On legitimacy theory and the effectiveness of truth commissions

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Author: James L. Gibson
Date: Spring 2009
From: Law and Contemporary Problems(Vol. 72, Issue 2)
Publisher: Duke University, School of Law
Document Type: Article
Length: 8,116 words

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The world has clearly registered its opinion about the desirability and effectiveness of truth commissions. From South Korea to Peru, truth commissions (and functionally equivalent institutions) have been established as a means of addressing historical injustices. (1) Indeed, out of the limited list of mechanisms for dealing with historical injustices and preparing a pathway toward a more secure and democratic future, truth commissions stand out as a very common choice of states haunted by their own histories. (2)

But are truth commissions effective? Of course, the first part of the answer to this question requires an answer to an earlier query: Effective at what? Can a truth commission create a democratic political system? Probably not. Can it erase a history of intense political conflict, bringing all sides together in a spirit of mutual respect and cooperation? Surely not. But, to lower our expectations, can a truth commission contribute to a collective memory for a society, providing at least some common understanding of a country's conflictual past, including some appreciation of the motives of "the enemy"? Can a truth commission contribute to the development of a rule-of-law culture that respects human rights and thereby raises the costs of future efforts to violate the human rights of the citizenry? Can a truth commission advance political tolerance, a central component of a democratic political culture and a necessary ingredient for coexistence? The answers to these questions, while still subject to considerable disagreement and debate, are most likely that, under at least some conditions and to at least a limited degree, truth commissions can indeed contribute to societal transformation.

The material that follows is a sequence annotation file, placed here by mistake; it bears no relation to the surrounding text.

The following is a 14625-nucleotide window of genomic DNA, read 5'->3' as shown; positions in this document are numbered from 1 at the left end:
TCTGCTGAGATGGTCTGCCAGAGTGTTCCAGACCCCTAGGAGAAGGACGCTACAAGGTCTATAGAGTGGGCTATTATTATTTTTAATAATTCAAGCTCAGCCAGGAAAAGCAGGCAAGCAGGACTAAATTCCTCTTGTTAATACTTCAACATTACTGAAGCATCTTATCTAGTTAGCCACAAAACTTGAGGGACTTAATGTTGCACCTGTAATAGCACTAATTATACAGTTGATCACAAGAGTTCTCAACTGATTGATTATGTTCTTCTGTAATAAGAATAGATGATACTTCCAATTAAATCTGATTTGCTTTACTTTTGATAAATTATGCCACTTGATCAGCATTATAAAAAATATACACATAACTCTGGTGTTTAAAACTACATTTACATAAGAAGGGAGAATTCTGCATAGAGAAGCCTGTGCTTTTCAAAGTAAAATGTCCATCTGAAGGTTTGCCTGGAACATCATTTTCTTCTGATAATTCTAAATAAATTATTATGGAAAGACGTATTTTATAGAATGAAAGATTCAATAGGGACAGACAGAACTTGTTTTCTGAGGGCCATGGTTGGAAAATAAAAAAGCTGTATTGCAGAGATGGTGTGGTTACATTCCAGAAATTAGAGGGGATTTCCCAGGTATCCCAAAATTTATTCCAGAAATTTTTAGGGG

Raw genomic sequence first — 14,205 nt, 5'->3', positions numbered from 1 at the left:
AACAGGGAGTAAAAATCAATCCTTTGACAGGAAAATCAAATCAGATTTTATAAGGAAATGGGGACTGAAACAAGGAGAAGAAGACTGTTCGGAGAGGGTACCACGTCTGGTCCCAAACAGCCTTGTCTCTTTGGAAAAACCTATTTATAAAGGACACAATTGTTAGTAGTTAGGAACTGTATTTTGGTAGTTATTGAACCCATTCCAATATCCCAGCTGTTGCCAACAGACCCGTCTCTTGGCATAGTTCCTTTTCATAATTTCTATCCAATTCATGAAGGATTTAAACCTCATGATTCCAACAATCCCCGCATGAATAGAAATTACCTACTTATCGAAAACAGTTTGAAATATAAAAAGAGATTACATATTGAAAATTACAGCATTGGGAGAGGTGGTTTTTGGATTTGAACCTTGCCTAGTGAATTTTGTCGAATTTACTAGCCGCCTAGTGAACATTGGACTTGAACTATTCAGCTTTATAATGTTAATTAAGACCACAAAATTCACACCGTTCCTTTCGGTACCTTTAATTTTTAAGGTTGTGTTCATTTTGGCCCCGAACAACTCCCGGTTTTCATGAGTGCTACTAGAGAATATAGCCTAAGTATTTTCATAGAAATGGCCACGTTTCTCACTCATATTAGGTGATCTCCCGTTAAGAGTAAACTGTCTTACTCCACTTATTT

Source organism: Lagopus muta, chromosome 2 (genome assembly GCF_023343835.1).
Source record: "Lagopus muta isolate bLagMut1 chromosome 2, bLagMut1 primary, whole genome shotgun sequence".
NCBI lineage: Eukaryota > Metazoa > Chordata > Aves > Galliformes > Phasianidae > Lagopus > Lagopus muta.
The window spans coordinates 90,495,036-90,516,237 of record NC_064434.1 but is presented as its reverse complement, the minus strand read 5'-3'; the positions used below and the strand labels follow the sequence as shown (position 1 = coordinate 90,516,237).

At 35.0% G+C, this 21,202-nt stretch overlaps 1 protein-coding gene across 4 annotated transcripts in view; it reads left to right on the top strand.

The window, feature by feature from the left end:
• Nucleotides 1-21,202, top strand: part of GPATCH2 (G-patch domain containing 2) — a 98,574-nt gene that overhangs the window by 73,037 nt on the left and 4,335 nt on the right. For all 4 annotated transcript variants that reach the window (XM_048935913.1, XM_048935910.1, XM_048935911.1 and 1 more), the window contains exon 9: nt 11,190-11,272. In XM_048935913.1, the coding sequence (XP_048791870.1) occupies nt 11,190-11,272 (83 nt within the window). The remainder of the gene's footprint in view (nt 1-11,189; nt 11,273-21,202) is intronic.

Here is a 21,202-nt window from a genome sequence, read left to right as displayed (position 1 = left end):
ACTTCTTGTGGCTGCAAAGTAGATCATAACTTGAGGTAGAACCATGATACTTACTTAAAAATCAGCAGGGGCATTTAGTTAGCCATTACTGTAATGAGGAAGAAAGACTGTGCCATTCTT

Indeed, rigorous empirical evidence on the effectiveness of the South African truth and reconciliation process supports this conclusion. (3) It appears that the South African process generated a truth about the past that is fairly widely accepted. It appears as well that those who buy into that truth tend to be more reconciled with the country's past, their fellow South Africans, and the political institutions of the country's new dispensation. And it seems that this reconciliation has been crucial in buying the South African transition some breathing space during which nascent democratic institutions and processes have been established and nurtured. The truth and reconciliation process in South Africa did not produce a secure, consolidated, democratic political system (in terms of either culture or institutions). But available evidence suggests that some portion of the South African "miracle" can reasonably be attributed to the success of the Commission's efforts to find truth and create reconciliation. (4)

At the same time, however, truth commissions often fail, even when expectations are minimal. Many commissions appear to have had little, if any, impact on societal transformations. Indeed, some view commissions as the product of social change rather than the cause of it. (5) Although it is certainly too soon to assess many of the ongoing efforts at truth and reconciliation throughout the world today, it would not be terribly surprising to find that truth commissions more often fail...

Source Citation

Source Citation
Gibson, James L. "On legitimacy theory and the effectiveness of truth commissions." Law and Contemporary Problems, vol. 72, no. 2, spring 2009, pp. 123+. Accessed 28 Nov. 2022.

Gale Document Number: GALE|A210650387